Kit and whisky stolen in Turf Moor raid
Feature by Tony Scholes
Updated Friday, 18th May 2012
I think it is fair to say that training methods change over the years and I'm certain that different managers have different approaches to preparing their players for the fixtures each Saturday.
It is very likely, for example, that the techniques used now by Eddie Howe are, say, somewhat different from those used by Stan Ternent a decade ago, but I'm not so sure either of them would have been keen on the methods of Spen Whittaker during his time at Turf Moor during the first decade of the 20th Century.
It was then, January 1906 to be precise, that three men were charged with breaking into the offices of Burnley Football & Athletic Company Limited at Turf Moor. Two of those men, John Smith and Thomas Campbell, appeared before the Bench but a third, Ernest Beard, was recovering from his exploits and the court was told there was not much likelihood of him appearing even in another week.
The incident had occurred on 10th January 1906 after the offices had been locked up for the day and when the groundsman arrived on the following morning he found the place had been broken into. The door at the bottom of the steps leading to the secretary's office was partly open, and something lay behind it.
That something was Ernest Beard who was helpless and speechless and the court was told this was either through drunkenness or alcoholism. He was immediately taken to the police station, where a doctor saw him, and later taken to the local hospital in Burnley.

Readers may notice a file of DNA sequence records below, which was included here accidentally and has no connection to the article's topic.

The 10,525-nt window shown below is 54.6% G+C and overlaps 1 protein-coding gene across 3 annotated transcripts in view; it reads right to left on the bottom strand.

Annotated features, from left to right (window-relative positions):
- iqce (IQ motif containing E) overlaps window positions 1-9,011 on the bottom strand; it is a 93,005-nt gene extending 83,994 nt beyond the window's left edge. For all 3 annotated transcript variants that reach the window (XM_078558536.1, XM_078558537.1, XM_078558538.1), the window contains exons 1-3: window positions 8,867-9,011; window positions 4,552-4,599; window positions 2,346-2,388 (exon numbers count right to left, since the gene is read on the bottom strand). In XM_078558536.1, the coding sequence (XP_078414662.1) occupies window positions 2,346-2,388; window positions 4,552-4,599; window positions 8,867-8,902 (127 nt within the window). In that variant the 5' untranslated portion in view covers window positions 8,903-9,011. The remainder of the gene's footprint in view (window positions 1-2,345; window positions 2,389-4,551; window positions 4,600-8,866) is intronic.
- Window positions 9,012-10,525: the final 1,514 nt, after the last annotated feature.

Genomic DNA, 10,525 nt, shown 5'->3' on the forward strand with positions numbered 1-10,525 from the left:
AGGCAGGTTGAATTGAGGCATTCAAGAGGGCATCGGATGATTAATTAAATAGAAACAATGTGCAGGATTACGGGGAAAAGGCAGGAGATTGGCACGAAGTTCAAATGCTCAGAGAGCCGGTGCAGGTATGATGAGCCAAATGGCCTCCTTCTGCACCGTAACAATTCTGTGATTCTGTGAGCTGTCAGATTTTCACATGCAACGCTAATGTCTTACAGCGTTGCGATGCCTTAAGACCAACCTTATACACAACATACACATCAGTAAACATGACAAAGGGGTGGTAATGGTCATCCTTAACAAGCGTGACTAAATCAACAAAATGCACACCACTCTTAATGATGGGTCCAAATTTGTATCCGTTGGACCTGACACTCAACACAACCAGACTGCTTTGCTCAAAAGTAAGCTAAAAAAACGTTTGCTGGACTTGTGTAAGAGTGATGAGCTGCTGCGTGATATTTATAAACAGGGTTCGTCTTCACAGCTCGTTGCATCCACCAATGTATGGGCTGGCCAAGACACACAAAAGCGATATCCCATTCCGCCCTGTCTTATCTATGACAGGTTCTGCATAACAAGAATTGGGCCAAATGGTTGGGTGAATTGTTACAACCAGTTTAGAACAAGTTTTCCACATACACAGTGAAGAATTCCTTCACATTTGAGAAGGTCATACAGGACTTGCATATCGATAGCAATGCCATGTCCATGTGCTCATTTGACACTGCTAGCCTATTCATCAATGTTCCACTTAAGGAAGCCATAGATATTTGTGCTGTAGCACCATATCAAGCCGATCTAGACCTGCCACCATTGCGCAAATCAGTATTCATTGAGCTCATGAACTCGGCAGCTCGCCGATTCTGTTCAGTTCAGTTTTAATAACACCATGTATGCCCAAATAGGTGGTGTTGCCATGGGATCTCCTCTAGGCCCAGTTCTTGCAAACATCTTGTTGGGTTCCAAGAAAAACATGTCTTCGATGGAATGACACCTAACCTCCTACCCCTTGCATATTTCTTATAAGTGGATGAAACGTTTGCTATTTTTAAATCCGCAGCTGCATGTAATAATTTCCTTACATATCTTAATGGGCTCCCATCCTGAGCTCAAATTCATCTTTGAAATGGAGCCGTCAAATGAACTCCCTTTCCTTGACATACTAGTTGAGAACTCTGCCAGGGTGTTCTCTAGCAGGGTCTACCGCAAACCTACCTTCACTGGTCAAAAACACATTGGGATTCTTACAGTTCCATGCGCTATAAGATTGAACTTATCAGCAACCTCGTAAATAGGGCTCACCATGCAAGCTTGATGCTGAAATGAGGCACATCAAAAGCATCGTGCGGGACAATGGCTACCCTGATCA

From there he was taken to Preston where he certainly remained for some time. It is very likely he was declared insane and detained in a mental institution.
He'd left his mates, Smith and Campbell, to face the music. The court heard the office had been ransacked with contents strewn about the floor. Significant items had been stolen including eight football jerseys, a punch ball, a football and four bottles of whisky, all of which were used for training purposes.
The two men were apprehended later in Blackburn. Smith had one of the jerseys in his possession whilst Campbell had the remaining items, other than the whisky which Beard had obviously enjoyed.
The two men were committed to the Quarter Sessions but no matter what penalty they received, and it would have been a prison sentence for both, it is very likely, in real terms, they got off lightly compared to the whisky drinking Beard.
And do you know, after the break in we went on a run of five successive defeats? Maybe the whisky is an important training item. Maybe that's just where Stan went wrong in the end and where Eddie is going wrong now.